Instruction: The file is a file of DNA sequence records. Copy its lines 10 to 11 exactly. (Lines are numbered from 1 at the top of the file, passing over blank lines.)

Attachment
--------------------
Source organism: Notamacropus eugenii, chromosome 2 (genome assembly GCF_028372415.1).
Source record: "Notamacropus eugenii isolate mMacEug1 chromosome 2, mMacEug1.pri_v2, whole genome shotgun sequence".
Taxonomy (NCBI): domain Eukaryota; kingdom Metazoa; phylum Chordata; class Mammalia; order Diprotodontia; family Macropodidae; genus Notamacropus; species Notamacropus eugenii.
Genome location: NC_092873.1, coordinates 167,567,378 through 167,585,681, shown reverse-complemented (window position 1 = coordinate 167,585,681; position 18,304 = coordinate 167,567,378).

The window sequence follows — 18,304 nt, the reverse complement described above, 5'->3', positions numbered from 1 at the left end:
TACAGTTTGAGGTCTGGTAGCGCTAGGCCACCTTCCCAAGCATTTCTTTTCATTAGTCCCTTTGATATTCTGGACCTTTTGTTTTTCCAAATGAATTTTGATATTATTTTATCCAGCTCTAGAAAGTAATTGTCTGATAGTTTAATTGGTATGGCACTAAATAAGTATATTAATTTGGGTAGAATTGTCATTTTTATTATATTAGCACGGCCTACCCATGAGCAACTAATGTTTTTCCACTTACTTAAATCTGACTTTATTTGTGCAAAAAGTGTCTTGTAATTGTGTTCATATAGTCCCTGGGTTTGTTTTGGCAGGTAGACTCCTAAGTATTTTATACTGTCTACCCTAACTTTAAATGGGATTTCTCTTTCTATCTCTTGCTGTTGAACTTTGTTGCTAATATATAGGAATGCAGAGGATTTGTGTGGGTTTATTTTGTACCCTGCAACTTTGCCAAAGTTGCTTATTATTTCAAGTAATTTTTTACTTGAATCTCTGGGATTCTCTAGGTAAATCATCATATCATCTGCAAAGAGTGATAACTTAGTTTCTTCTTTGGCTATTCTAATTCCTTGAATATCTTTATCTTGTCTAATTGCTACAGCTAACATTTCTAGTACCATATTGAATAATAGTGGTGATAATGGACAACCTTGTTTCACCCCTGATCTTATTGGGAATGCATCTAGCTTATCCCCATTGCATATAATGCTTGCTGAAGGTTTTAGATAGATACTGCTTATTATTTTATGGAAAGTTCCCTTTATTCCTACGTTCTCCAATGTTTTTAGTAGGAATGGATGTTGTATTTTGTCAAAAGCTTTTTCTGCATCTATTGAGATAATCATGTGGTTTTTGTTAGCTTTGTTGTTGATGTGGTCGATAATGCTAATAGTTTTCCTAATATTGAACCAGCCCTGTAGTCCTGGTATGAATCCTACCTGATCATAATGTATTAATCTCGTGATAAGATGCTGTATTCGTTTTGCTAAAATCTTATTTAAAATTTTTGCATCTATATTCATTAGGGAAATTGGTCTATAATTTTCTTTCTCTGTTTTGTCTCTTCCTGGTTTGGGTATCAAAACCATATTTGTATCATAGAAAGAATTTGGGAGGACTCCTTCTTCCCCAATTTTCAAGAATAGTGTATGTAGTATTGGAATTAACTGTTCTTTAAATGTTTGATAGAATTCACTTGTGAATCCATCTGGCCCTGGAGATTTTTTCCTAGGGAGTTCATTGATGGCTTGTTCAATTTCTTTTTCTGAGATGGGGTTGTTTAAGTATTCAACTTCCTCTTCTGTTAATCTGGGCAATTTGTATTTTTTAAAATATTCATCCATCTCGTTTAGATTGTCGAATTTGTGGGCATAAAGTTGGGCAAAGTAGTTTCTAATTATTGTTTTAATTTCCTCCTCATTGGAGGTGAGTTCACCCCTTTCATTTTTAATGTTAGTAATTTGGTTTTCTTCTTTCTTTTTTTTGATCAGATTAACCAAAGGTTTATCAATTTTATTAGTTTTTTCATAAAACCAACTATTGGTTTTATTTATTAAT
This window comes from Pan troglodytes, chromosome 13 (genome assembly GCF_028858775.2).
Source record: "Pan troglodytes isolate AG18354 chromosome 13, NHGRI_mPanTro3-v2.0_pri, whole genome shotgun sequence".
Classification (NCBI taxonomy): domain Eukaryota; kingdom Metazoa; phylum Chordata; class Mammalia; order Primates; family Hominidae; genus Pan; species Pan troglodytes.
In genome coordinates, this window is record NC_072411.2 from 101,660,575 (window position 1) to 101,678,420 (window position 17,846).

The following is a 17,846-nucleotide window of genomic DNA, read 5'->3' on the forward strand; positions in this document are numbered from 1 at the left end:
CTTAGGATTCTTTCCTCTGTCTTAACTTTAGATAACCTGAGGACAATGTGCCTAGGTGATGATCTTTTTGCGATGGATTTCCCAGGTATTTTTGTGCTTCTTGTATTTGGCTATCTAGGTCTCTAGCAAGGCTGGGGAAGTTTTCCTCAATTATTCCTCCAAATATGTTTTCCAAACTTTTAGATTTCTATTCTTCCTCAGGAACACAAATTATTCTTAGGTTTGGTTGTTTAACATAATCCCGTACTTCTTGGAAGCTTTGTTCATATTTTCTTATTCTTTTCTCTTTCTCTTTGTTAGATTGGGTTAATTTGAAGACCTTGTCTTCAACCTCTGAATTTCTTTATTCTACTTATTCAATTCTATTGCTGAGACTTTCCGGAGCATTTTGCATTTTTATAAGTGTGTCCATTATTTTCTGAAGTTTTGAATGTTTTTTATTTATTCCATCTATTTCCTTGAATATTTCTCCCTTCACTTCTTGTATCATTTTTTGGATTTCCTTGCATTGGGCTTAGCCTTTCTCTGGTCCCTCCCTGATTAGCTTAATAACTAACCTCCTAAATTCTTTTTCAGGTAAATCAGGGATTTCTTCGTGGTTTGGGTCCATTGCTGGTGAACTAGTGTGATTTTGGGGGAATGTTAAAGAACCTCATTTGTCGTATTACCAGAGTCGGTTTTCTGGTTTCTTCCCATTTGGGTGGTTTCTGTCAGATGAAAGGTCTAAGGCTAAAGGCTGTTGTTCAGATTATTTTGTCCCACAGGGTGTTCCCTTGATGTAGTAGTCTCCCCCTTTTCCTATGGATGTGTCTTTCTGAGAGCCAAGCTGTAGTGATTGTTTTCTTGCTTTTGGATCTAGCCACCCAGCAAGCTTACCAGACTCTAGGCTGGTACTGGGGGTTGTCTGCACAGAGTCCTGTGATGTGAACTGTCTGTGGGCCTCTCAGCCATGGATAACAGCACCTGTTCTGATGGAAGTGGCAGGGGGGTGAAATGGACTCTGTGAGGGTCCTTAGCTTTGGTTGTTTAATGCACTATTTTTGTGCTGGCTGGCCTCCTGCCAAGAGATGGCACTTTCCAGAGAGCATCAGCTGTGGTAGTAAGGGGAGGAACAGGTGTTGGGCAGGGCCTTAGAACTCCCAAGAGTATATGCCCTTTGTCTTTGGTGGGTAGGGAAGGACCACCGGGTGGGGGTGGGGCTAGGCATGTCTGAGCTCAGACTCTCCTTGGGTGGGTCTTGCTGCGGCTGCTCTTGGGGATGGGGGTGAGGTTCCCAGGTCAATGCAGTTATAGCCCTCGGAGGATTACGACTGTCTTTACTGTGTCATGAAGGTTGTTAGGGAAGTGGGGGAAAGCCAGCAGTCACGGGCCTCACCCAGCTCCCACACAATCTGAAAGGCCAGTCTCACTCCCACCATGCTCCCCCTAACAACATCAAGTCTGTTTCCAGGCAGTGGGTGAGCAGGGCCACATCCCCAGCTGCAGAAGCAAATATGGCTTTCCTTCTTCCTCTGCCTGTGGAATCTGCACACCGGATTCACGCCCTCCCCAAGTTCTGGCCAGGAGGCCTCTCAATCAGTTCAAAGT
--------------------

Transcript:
In genome coordinates, this window is record NC_072411.2 from 101,660,575 (window position 1) to 101,678,420 (window position 17,846).

The following is a 17,846-nucleotide window of genomic DNA, read 5'->3' on the forward strand; positions in this document are numbered from 1 at the left end: